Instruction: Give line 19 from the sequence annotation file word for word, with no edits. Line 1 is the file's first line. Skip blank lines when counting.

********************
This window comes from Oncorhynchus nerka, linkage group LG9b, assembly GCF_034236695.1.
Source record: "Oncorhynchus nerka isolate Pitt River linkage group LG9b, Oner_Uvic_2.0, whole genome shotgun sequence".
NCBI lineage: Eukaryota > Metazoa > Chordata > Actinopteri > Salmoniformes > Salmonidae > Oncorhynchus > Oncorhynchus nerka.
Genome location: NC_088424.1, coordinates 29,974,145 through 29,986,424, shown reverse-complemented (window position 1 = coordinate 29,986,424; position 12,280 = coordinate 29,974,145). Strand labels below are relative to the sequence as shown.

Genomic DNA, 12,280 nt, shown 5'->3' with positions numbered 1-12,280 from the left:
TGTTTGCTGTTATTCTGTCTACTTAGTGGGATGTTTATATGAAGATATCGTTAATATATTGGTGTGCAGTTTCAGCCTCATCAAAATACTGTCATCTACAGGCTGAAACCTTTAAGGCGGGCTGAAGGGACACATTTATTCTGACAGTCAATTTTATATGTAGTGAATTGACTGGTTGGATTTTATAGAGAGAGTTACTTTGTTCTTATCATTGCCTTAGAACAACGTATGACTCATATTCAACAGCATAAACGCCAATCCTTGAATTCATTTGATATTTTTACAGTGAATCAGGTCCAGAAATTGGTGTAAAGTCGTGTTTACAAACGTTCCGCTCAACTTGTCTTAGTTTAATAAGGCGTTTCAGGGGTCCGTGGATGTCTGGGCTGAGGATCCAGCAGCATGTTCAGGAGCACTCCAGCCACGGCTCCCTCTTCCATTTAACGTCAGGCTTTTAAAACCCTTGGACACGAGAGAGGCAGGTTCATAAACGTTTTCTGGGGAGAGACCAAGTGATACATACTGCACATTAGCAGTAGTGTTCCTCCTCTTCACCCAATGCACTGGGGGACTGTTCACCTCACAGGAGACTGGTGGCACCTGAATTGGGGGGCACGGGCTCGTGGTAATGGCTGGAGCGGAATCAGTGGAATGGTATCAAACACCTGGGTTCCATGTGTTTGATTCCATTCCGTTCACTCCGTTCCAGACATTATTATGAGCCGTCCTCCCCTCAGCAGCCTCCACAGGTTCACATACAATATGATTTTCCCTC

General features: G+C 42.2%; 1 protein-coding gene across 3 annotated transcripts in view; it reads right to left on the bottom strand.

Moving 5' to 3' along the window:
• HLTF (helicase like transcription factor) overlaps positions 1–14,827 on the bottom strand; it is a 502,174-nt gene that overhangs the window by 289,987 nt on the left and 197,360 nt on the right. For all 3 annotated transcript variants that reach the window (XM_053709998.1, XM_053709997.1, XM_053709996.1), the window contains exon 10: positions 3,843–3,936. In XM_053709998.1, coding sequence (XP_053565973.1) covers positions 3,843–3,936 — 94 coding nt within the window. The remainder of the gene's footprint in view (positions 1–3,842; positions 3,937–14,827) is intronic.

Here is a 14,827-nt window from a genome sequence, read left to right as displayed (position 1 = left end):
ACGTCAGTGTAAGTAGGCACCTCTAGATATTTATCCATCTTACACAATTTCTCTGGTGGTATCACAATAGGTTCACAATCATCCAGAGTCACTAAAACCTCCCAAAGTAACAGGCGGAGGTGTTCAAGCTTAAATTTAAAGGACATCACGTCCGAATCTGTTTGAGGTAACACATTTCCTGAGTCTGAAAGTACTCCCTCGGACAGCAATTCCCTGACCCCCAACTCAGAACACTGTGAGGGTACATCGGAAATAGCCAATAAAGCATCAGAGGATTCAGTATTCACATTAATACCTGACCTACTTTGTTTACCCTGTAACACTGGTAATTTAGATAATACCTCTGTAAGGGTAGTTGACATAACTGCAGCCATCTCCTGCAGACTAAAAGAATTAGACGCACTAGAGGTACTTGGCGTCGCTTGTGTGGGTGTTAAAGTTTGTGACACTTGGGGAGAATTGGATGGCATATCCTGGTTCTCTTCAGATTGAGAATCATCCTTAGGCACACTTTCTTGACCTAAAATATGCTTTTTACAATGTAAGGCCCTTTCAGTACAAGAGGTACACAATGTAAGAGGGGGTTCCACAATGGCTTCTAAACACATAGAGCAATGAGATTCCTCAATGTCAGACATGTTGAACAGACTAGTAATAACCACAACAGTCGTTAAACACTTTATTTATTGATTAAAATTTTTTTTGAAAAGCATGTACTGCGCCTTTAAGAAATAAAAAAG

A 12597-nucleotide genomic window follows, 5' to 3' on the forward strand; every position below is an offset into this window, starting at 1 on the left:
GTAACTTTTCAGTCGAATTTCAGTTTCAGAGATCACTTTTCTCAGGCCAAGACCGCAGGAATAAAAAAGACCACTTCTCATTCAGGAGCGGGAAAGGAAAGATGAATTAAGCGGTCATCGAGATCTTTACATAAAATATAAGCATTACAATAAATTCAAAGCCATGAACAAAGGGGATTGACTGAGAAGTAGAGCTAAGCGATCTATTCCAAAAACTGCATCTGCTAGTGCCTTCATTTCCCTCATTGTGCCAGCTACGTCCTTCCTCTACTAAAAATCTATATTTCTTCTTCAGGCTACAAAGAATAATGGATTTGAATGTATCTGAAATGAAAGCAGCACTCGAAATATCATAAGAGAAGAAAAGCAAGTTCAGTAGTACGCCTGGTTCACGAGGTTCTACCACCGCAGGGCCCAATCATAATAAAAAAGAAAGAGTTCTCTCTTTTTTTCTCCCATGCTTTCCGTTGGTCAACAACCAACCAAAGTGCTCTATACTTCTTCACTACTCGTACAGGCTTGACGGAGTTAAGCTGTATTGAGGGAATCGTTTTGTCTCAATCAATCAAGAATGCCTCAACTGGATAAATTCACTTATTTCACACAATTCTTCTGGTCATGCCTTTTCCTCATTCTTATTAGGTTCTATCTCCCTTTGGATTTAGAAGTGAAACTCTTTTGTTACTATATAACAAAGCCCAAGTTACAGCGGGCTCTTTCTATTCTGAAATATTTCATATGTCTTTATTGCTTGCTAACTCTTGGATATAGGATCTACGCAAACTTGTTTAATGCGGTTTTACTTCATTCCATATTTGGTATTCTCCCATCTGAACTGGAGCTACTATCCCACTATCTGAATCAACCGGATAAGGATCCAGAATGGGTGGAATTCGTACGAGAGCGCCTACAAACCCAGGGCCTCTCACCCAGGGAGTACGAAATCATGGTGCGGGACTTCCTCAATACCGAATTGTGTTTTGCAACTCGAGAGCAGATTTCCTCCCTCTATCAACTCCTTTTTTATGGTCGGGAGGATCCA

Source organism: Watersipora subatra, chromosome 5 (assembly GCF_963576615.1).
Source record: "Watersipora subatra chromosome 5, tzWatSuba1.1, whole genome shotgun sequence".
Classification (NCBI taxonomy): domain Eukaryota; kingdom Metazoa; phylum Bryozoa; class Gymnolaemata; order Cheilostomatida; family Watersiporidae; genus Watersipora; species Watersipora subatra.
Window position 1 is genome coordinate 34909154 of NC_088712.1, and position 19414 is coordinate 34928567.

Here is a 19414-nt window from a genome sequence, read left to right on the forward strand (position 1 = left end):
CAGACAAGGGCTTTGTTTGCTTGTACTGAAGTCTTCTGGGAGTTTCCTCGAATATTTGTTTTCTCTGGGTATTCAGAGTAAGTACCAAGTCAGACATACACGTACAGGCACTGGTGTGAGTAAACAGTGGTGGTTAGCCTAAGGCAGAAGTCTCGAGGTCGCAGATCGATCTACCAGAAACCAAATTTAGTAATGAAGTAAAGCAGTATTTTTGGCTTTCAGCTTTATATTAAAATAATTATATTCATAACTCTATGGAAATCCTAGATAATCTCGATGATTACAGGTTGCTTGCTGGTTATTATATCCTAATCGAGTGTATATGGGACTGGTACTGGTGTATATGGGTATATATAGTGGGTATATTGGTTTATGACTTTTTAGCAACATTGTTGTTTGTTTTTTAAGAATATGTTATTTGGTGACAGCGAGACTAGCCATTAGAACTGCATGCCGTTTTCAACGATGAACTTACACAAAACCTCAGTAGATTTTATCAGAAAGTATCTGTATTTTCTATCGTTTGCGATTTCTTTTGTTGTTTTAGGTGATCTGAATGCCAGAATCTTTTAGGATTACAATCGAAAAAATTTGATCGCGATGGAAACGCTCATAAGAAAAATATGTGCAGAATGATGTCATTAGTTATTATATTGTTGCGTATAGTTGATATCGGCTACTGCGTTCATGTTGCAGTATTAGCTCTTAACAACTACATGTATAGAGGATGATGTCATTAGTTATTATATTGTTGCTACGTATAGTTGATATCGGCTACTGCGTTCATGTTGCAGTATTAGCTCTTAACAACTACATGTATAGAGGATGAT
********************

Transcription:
CAGACAAGGGCTTTGTTTGCTTGTACTGAAGTCTTCTGGGAGTTTCCTCGAATATTTGTTTTCTCTGGGTATTCAGAGTAAGTACCAAGTCAGACATACACGTACAGGCACTGGTGTGAGTAAACAGTGGTGGTTAGCCTAAGGCAGAAGTCTCGAGGTCGCAGATCGATCTACCAGAAACCAAATTTAGTAATGAAGTAAAGCAGTATTTTTGGCTTTCAGCTTTATATTAAAATAATTATATTCATAACTCTATGGAAATCCTAGATAATCTCGATGATTACAGGTTGCTTGCTGGTTATTATATCCTAATCGAGTGTATATGGGACTGGTACTGGTGTATATGGGTATATATAGTGGGTATATTGGTTTATGACTTTTTAGCAACATTGTTGTTTGTTTTTTAAGAATATGTTATTTGGTGACAGCGAGACTAGCCATTAGAACTGCATGCCGTTTTCAACGATGAACTTACACAAAACCTCAGTAGATTTTATCAGAAAGTATCTGTATTTTCTATCGTTTGCGATTTCTTTTGTTGTTTTAGGTGATCTGAATGCCAGAATCTTTTAGGATTACAATCGAAAAAATTTGATCGCGATGGAAACGCTCATAAGAAAAATATGTGCAGAATGATGTCATTAGTTATTATATTGTTGCGTATAGTTGATATCGGCTACTGCGTTCATGTTGCAGTATTAGCTCTTAACAACTACATGTATAGAGGATGATGTCATTAGTTATTATATTGTTGCTACGTATAGTTGATATCGGCTACTGCGTTCATGTTGCAGTATTAGCTCTTAACAACTACATGTATAGAGGATGAT